I recently wrote an article about sourcing healthier home materials — and I learned a whole bunch of scary stuff in the process. Your home is supposed to be a sanctuary, but a…
I used to love them, but gas stoves are really bad news
(Note: No cats were cooked or otherwise harmed in the creation of this blog post; Athena just likes to sit in a frying pan sometimes, like a total weirdo.)
When we bought our house, one of my must-haves was a gas stove. My parents had an electric range growing up, and the first time I got to use a gas cooktop, in a rental apartment, I was simply floored. I felt like a real chef! It was so responsive! I vowed never to go back.
And I didn’t. I love our gas stove. I’ve cooked dinner on it almost every night of my 11-year-old daughter’s life. There’s something innately appealing about cooking over an open fire, and I appreciate that we can still cook pasta during a power outage. What I didn’t know — few of us did — was that I was putting her, and the rest of our family, in considerable danger.
The dangers of gas stoves
A mountain of research has confirmed that gas stoves make for risky roommates. Children in households with gas stoves are far more likely to suffer from asthma; gas ranges are responsible for an estimated 13% of all childhood asthma cases in the US. Gas stoves release a lot of carbon monoxide indoors and, worse, the toxic carcinogen benzene, which is known to cause leukemia, among other health problems.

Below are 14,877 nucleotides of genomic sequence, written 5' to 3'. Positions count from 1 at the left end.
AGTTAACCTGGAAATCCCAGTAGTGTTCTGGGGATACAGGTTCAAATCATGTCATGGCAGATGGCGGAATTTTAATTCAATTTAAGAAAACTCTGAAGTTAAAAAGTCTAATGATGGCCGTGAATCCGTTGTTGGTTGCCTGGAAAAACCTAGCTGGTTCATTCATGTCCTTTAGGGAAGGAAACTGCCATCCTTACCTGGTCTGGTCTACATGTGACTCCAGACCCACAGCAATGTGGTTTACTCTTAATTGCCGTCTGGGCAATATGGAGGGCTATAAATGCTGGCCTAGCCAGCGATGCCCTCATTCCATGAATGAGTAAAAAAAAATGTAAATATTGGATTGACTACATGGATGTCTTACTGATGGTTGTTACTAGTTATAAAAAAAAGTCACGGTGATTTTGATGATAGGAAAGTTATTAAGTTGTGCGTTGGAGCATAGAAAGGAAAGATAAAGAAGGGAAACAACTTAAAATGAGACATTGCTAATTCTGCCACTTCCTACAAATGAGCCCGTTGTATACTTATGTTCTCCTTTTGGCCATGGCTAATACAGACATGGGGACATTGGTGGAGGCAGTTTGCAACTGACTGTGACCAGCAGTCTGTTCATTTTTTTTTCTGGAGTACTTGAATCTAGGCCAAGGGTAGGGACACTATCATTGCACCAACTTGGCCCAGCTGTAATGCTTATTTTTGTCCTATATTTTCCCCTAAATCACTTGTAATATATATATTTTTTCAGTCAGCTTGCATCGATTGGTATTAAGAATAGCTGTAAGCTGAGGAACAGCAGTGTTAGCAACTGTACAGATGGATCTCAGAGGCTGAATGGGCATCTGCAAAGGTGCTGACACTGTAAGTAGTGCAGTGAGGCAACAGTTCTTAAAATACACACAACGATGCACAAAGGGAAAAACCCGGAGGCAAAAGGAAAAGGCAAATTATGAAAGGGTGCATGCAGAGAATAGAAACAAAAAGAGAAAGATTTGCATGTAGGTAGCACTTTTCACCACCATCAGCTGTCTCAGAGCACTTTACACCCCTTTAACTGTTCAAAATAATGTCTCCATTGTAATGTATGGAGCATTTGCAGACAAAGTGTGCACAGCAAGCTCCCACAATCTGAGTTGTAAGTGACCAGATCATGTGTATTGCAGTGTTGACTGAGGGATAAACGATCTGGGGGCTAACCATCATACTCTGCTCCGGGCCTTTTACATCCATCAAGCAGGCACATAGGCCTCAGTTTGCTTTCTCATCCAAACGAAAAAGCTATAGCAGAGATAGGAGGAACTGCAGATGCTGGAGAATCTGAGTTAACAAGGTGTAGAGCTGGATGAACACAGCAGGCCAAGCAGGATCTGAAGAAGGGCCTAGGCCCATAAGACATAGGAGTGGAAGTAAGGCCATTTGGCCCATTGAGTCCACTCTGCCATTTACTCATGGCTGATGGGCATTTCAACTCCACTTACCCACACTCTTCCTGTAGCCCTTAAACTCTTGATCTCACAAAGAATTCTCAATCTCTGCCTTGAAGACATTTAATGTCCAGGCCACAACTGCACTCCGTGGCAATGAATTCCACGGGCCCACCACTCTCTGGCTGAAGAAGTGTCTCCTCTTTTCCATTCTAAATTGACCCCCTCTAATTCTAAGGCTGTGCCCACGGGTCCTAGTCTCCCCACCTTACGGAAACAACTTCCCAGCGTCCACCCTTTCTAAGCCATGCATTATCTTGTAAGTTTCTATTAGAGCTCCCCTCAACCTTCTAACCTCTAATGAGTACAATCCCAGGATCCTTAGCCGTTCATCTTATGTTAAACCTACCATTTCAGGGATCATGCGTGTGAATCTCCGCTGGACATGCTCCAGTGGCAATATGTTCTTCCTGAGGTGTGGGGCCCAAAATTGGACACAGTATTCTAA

And OK, it turns out some people did know about this. The gas companies! A new NPR investigation found that gas companies learned more than 50 years ago (!) that burning methane indoors with barely any ventilation throws off a ton of nitrogen dioxide and can cause asthma and other respiratory illnesses.
I mean, as I type that out, I realize maybe we all should have realized sooner that of course lighting stuff on fire inside an enclosed kitchen is probably not a great idea? But there’s a reason we didn’t know that: Gas companies used the same tactics tobacco companies used to muddy, discredit, and shroud the science proving their product was harmful. And at the same time, they marketed gas as the premiere cooking technology — and we fell for it.